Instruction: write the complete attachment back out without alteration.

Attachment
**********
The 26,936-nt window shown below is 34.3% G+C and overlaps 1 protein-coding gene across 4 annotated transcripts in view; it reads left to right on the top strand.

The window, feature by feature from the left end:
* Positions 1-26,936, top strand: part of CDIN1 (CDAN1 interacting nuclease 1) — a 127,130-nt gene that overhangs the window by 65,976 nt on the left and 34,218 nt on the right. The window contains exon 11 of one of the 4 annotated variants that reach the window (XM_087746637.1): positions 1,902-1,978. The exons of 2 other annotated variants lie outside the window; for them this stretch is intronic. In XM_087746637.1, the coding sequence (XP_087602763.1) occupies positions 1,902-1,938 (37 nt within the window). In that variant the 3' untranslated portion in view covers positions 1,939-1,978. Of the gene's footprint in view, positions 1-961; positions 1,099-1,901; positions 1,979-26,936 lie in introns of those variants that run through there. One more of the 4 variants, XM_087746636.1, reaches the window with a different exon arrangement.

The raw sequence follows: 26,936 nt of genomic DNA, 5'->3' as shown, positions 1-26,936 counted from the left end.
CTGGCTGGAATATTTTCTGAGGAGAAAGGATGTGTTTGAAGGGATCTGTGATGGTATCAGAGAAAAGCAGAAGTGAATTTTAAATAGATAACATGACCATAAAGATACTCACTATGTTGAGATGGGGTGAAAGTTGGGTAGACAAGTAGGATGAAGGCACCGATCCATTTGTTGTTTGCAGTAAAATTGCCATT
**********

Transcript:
The 26,936-nt window shown below is 34.3% G+C and overlaps 1 protein-coding gene across 4 annotated transcripts in view; it reads left to right on the top strand.

The window, feature by feature from the left end:
* Positions 1-26,936, top strand: part of CDIN1 (CDAN1 interacting nuclease 1) — a 127,130-nt gene that overhangs the window by 65,976 nt on the left and 34,218 nt on the right. The window contains exon 11 of one of the 4 annotated variants that reach the window (XM_087746637.1): positions 1,902-1,978. The exons of 2 other annotated variants lie outside the window; for them this stretch is intronic. In XM_087746637.1, the coding sequence (XP_087602763.1) occupies positions 1,902-1,938 (37 nt within the window). In that variant the 3' untranslated portion in view covers positions 1,939-1,978. Of the gene's footprint in view, positions 1-961; positions 1,099-1,901; positions 1,979-26,936 lie in introns of those variants that run through there. One more of the 4 variants, XM_087746636.1, reaches the window with a different exon arrangement.

The raw sequence follows: 26,936 nt of genomic DNA, 5'->3' as shown, positions 1-26,936 counted from the left end.
CTGGCTGGAATATTTTCTGAGGAGAAAGGATGTGTTTGAAGGGATCTGTGATGGTATCAGAGAAAAGCAGAAGTGAATTTTAAATAGATAACATGACCATAAAGATACTCACTATGTTGAGATGGGGTGAAAGTTGGGTAGACAAGTAGGATGAAGGCACCGATCCATTTGTTGTTTGCAGTAAAATTGCCATT